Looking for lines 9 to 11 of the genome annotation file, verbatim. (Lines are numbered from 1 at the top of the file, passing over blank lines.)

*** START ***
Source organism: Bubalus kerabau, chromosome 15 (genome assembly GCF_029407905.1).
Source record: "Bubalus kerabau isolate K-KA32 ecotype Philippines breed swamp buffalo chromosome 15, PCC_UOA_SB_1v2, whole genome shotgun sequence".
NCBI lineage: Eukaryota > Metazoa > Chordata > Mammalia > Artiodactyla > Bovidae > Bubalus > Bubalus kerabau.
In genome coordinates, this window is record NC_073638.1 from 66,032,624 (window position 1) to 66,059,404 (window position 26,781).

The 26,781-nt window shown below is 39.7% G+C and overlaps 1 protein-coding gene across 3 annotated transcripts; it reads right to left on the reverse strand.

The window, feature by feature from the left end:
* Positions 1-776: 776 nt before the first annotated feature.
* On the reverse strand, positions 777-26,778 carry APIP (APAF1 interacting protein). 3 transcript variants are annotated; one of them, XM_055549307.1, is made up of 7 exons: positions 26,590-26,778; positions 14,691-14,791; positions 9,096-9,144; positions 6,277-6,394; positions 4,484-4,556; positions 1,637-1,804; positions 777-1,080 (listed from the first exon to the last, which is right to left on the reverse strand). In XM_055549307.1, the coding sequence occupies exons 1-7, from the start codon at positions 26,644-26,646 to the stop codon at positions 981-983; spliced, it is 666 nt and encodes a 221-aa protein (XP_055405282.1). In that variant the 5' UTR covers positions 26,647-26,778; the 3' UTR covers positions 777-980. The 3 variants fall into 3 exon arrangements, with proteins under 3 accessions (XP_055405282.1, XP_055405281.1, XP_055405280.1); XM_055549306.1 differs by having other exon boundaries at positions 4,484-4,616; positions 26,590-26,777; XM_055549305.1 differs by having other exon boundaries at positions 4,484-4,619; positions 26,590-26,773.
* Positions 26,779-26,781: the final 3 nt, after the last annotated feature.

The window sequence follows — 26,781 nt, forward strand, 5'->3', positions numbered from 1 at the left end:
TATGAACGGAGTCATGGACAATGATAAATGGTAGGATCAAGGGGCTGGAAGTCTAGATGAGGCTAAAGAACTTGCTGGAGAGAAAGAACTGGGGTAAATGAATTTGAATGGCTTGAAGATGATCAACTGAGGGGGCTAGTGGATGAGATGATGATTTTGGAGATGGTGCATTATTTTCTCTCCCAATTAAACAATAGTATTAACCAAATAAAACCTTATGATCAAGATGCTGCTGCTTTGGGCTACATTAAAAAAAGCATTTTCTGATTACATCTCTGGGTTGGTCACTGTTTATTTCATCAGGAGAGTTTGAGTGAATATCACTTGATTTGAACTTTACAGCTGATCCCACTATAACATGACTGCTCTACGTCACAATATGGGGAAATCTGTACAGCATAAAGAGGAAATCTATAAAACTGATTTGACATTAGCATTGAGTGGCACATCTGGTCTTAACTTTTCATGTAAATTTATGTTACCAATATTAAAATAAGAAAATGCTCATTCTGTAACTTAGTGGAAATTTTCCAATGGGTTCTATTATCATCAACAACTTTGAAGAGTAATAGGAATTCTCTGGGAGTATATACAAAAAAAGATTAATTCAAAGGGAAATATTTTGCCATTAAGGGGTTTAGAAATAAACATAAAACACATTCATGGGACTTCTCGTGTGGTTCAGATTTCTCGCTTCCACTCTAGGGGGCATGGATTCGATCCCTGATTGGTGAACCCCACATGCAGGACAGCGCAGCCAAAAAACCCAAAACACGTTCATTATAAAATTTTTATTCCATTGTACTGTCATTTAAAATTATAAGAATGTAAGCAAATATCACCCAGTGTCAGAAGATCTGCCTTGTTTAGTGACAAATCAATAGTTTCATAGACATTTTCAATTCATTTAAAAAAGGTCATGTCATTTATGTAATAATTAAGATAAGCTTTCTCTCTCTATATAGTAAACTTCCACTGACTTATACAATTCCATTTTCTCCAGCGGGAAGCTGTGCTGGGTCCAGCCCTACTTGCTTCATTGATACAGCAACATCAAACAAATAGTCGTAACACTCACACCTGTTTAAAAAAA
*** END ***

* Positions 26,779-26,781: the final 3 nt, after the last annotated feature.

The window sequence follows — 26,781 nt, forward strand, 5'->3', positions numbered from 1 at the left end:
TATGAACGGAGTCATGGACAATGATAAATGGTAGGATCAAGGGGCTGGAAGTCTAGATGAGGCTAAAGAACTTGCTGGAGAGAAAGAACTGGGGTAAATGAATTTGAATGGCTTGAAGATGATCAACTGAGGGGGCTAGTGGATGAGATGATGATTTTGGAGATGGTGCATTATTTTCTCTCCCAATTAAACAATAGTATTAACCAAATAAAACCTTATGATCAAGATGCTGCTGCTTTGGGCTACATTAAAAAAAGCATTTTCTGATTACATCTCTGGGTTGGTCACTGTTTATTTCATCAGGAGAGTTTGAGTGAATATCACTTGATTTGAACTTTACAGCTGATCCCACTATAACATGACTGCTCTACGTCACAATATGGGGAAATCTGTACAGCATAAAGAGGAAATCTATAAAACTGATTTGACATTAGCATTGAGTGGCACATCTGGTCTTAACTTTTCATGTAAATTTATGTTACCAATATTAAAATAAGAAAATGCTCATTCTGTAACTTAGTGGAAATTTTCCAATGGGTTCTATTATCATCAACAACTTTGAAGAGTAATAGGAATTCTCTGGGAGTATATACAAAAAAAGATTAATTCAAAGGGAAATATTTTGCCATTAAGGGGTTTAGAAATAAACATAAAACACATTCATGGGACTTCTCGTGTGGTTCAGATTTCTCGCTTCCACTCTAGGGGGCATGGATTCGATCCCTGATTGGTGAACCCCACATGCAGGACAGCGCAGCCAAAAAACCCAAAACACGTTCATTATAAAATTTTTATTCCATTGTACTGTCATTTAAAATTATAAGAATGTAAGCAAATATCACCCAGTGTCAGAAGATCTGCCTTGTTTAGTGACAAATCAATAGTTTCATAGACATTTTCAATTCATTTAAAAAAGGTCATGTCATTTATGTAATAATTAAGATAAGCTTTCTCTCTCTATATAGTAAACTTCCACTGACTTATACAATTCCATTTTCTCCAGCGGGAAGCTGTGCTGGGTCCAGCCCTACTTGCTTCATTGATACAGCAACATCAAACAAATAGTCGTAACACTCACACCTGTTTAAAAAAA